Genius Mixes offer extended playlists of your music, which get programmed automatically by Apple. Think of it as "shuffle" with better taste.

Oddly, the Touch's Genius Playlist and Mixes features won't work if you haven't enabled Genius on your computer's iTunes software. If you find iTunes' Genius features too demanding on your computer's resources or too invasive of your privacy (the feature reports your listening habits to Apple), then you'll need to live without the features on your iPod as well.

Not every member of the third-generation iPod Touch family is created equally. Essentially, the 8GB iPod Touch model is still running on second-generation hardware that uses a slower processor than the 32GB and 64GB models and lacks support for new features such as multitasking, Voice Control, OpenGL graphic support, Bluetooth keyboards, home screen background images, and advanced accessibility features. As we've already seen with the first-generation Touch, future updates to the iPod firmware may bring features that only the latest hardware will support. Obviously, the 8GB model's $199 price tag makes it attractive to prospective buyers, but be aware that the lower price comes at the cost of performance and a few worthwhile features.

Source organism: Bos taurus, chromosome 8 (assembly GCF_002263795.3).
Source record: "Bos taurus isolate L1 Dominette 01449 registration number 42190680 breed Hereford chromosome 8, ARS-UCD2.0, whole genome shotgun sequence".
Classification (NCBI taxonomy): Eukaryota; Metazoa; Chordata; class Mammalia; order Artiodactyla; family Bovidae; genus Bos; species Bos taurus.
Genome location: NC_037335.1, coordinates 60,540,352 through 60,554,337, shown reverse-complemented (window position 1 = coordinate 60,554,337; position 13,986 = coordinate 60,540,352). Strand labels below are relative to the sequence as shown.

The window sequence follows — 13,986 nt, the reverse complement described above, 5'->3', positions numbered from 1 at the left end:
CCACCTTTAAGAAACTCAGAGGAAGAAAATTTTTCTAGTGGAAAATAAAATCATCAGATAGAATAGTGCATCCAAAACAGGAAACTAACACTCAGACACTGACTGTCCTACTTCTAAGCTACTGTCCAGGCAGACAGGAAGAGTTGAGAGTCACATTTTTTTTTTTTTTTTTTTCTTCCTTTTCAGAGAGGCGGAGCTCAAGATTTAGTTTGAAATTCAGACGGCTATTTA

Are you confused about what features are available on the 8GB Touch compared with the 32GB and 64GB versions? So were we. For the record, iOS4 features such as home screen folders, e-mail threading, iBooks support, and spell check are available on all versions of the third-generation iPod Touch. Multitasking, Voice Control, Bluetooth keyboards, and home screen background images, however, are a few of the features we've found so far that can only be found on the 32GB and 64GB Touch models (or iPhone 3GS and iPhone 4). In the next few paragraphs, we'll dive into these features a little more to see if they're worthwhile.

The Voice Control screen of the Apple iPod Touch.